Consider the first verb used to describe Christian love in this passage.  “Love is patient” (or “long-suffering”).  Christian love suffers long.  In the words of one author, “The picture is not just that love is able to wait for a long time but that love receives wounds without evening the score.  Love rolls with the punches” (Evan May, Love Gives Life, Kindle ed.).

Christian love begins with the assumption that I am a sinner living in the midst of sinners, which means I know I am going to be sinned against and am determined to extend grace to my brothers and sisters in Christ when they sin against me.  Love is patient.

How patient are you? Do you roll with the punches, particularly with those that are punching you?  Are you one who sincerely endures with other sinners for a long time without seeking to even the score?

Then consider the last few verbs in Paul’s description of Christian love in 1 Corinthians 13.  He says,

“[Love] bears all things.”  That is, it puts up with all kinds of difficulty.

“[Love] believes all things.”  That is, it trusts that God is up to only good at all times.

“[Love] hopes all things.”  That is, it waits for God to make it all things right in the end.

“[Love] endures all things.”  That is, it doesn’t run from difficulty, but stands up under it.  It keeps going when things get difficult.

“Love never fails.”  That is, it is indestructible, it never ends, and it never comes to a point where it refuses to love.  Love is, in the words of one author, “omni-enduring.”

The fact is, Christian love is far more committed to the other Christians than what most of us have probably ever experienced in a local church.  Yet, these are not the ideals of a wishful-thinking God.  These words are to be used for serious, sober, and careful reflection in the body of Christ.  Do our relationships as members of local churches illustrate this paragraph in our Bibles?

This passage cuts me deep, because if I am honest with the Lord and myself I have to admit that my love for the church at times looks nothing like what is described here. I have such a long way to go.  And I suspect, so do you.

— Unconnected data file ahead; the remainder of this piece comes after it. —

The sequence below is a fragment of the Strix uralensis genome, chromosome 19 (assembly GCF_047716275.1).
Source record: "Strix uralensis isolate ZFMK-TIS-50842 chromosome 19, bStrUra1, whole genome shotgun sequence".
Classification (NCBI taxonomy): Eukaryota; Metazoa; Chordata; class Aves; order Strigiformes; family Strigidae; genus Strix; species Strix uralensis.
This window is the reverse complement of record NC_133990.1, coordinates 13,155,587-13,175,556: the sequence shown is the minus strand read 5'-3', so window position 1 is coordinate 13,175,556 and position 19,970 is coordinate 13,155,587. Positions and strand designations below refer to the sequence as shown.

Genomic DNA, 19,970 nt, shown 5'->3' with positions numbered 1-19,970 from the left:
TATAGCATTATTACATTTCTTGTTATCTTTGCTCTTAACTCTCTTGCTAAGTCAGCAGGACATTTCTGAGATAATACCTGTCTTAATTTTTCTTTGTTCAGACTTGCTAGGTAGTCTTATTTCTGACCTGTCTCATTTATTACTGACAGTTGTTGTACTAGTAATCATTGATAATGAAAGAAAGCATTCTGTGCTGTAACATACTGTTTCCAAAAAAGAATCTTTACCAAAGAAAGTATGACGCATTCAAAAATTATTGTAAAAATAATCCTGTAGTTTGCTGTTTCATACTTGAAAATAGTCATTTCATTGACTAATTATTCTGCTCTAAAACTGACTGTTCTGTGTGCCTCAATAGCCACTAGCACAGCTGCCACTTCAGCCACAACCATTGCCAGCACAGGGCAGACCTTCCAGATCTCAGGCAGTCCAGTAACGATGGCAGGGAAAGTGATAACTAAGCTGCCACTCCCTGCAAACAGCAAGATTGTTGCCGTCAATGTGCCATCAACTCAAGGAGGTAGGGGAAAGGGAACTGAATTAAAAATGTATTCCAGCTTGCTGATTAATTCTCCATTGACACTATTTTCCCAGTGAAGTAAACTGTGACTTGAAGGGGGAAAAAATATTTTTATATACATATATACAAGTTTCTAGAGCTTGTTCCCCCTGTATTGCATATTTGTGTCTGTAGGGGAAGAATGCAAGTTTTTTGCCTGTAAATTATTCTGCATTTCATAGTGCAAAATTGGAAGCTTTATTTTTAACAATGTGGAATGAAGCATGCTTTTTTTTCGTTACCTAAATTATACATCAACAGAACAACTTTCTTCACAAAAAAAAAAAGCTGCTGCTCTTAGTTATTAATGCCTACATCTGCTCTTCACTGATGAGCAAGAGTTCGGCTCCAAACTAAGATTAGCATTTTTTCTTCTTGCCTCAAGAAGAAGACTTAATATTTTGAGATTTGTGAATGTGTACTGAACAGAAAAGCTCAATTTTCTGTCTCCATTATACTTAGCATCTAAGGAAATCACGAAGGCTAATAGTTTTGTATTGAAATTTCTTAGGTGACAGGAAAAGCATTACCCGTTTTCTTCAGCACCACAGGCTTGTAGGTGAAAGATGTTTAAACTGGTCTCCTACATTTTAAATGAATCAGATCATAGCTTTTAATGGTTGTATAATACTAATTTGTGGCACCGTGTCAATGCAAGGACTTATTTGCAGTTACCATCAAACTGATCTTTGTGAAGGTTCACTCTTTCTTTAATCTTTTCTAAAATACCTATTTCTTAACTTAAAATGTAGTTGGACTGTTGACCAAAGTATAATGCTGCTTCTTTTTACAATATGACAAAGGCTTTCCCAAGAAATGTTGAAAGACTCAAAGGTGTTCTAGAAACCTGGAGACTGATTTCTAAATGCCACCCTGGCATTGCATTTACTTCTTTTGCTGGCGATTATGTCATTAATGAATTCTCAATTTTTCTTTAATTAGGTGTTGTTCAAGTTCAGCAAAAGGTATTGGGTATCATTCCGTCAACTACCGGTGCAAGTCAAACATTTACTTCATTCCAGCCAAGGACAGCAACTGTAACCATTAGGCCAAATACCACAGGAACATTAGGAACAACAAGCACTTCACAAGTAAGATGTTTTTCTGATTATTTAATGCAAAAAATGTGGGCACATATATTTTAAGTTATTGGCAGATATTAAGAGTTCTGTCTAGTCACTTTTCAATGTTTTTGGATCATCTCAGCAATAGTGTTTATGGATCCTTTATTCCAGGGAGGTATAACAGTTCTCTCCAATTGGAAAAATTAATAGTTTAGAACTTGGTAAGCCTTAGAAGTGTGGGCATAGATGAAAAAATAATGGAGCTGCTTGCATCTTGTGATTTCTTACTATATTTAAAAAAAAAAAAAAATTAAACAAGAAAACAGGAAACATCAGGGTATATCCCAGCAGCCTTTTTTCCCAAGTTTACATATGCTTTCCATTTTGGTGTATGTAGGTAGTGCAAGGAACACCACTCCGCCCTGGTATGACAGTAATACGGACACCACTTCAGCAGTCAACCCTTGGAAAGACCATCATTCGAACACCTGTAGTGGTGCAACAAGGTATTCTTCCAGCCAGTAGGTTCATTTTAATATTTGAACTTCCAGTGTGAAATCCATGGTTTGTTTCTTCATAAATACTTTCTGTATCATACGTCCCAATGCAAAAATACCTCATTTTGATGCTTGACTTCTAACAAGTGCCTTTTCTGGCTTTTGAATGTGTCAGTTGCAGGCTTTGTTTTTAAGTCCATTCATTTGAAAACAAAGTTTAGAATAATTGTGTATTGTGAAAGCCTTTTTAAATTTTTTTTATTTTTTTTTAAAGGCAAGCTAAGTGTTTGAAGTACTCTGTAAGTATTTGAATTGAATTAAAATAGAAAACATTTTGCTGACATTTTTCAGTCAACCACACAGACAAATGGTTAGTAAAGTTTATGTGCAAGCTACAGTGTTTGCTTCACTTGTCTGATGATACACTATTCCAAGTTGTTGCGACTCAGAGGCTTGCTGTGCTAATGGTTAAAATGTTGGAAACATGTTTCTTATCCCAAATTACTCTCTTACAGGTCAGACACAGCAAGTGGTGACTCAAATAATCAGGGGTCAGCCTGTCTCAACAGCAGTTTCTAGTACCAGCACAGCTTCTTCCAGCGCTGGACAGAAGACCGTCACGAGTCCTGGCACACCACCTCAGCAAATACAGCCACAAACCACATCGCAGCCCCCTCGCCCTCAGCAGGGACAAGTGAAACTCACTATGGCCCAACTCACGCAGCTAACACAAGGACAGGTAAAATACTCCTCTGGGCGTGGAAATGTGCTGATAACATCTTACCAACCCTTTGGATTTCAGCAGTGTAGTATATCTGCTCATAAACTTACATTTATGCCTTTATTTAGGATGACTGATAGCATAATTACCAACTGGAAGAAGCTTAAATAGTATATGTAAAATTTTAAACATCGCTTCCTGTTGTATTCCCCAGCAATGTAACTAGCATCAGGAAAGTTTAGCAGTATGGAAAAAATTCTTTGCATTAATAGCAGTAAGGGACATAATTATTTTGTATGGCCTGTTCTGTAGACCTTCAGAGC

Third, we see that Christian love is absolutely necessary to spiritual maturity. 

The simple idea in the closing verses of 1 Corinthians 13 (vv. 8-13) is that love is permanent.  It is what we will be doing for eternity.  It is what we will be doing after Jesus returns and heaven and earth are made new.  The relevance of the description of love in 1 Corinthians 13 is to show that what is truly advanced in the Christian life, is love; that the epitome of the work of the Holy Spirit in the life of the church, is love; and that without it, all the other things we do in the church are of little value.

What that means, is that if you reach the end of 2018 having met every resolution you had set for the year, but have not grown in Christian love, you won’t really have progressed

Conclusion: What to do? 

If you find yourself convicted as a result of reading this post and are wondering what you should do in response, I’ll close by offering a few ways you can pursue love in 2018.

First, remember how loved you have been and continue to be by God.  Paul puts it simply in Ephesians 5:2 when he says, “walk in love, as Christ loved us and gave himself up for us, a fragrant offering and sacrifice to God.”  Let the truth of Christ’s love for you dwell within you, leading you to love. Study the love of God for his people. Meditate daily on the love of Christ who willingly laid down his life for you on the cross. Read authors who engage your heart with truth of God’s faithful love for his own. Don’t lose sight of how loved you are by God.

Second, if you see that your love for your brothers and sisters in Christ is clearly lacking, confess your sin to God.  Confess your failure to love as sin against God and against his people.  I continue to find that open and honest confession of sin is often the match that lights a fire of spiritual renewal and refreshment in my walk with Christ, something the Scriptures attest to as well, I believe.  If you see a clear lack of love in your life (as defined in 1 Corinthians 13), confess that lack of love as sin to God and ask him to make you more loving as he continues to conform you to the image of his Son.

And finally, don’t forget the power that is available to you from God to enable you to live this life of love.  We are not left to our own strength and our own resources to love our brothers and sisters in Christ.  He has given us of His Spirit to enable us for these things.  As Gordon Fee says in his commentary on 1 Corinthians:  “The life that is touched by the never-ceasing love of God in Christ is in turn enabled by the Spirit to love others in the same way” (Fee, The First Epistle to the Corinthians, p. 640).  In other words, don’t be fooled into thinking that this will be easy.  It won’t.  It will challenge every sinful impulse that continues to live within you.  It will require you to look at people differently, even those who hurt you, betray you, or simply annoy you.  But God has given you power to resist those impulses, so walk by the Spirit and love to the glory of God.